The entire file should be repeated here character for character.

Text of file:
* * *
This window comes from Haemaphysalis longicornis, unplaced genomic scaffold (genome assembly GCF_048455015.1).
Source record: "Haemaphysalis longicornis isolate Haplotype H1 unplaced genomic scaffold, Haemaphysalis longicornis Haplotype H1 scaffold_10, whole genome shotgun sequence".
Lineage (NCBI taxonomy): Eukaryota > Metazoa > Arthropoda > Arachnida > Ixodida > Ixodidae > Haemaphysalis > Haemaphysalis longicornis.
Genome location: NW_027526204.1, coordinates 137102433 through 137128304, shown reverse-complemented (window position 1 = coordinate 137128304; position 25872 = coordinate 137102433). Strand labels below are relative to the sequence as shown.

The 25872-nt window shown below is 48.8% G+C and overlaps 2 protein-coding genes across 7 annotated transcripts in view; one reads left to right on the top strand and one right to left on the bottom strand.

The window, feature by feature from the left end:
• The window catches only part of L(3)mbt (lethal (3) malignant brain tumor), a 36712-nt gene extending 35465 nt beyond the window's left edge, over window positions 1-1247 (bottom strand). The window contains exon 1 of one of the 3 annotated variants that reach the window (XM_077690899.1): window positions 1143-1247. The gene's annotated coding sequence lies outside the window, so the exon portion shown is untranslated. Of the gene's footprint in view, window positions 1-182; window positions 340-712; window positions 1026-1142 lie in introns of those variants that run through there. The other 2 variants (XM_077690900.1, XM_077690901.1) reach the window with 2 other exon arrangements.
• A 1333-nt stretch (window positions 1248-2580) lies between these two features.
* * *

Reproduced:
This window comes from Haemaphysalis longicornis, unplaced genomic scaffold (genome assembly GCF_048455015.1).
Source record: "Haemaphysalis longicornis isolate Haplotype H1 unplaced genomic scaffold, Haemaphysalis longicornis Haplotype H1 scaffold_10, whole genome shotgun sequence".
Lineage (NCBI taxonomy): Eukaryota > Metazoa > Arthropoda > Arachnida > Ixodida > Ixodidae > Haemaphysalis > Haemaphysalis longicornis.
Genome location: NW_027526204.1, coordinates 137102433 through 137128304, shown reverse-complemented (window position 1 = coordinate 137128304; position 25872 = coordinate 137102433). Strand labels below are relative to the sequence as shown.

The 25872-nt window shown below is 48.8% G+C and overlaps 2 protein-coding genes across 7 annotated transcripts in view; one reads left to right on the top strand and one right to left on the bottom strand.

The window, feature by feature from the left end:
• The window catches only part of L(3)mbt (lethal (3) malignant brain tumor), a 36712-nt gene extending 35465 nt beyond the window's left edge, over window positions 1-1247 (bottom strand). The window contains exon 1 of one of the 3 annotated variants that reach the window (XM_077690899.1): window positions 1143-1247. The gene's annotated coding sequence lies outside the window, so the exon portion shown is untranslated. Of the gene's footprint in view, window positions 1-182; window positions 340-712; window positions 1026-1142 lie in introns of those variants that run through there. The other 2 variants (XM_077690900.1, XM_077690901.1) reach the window with 2 other exon arrangements.
• A 1333-nt stretch (window positions 1248-2580) lies between these two features.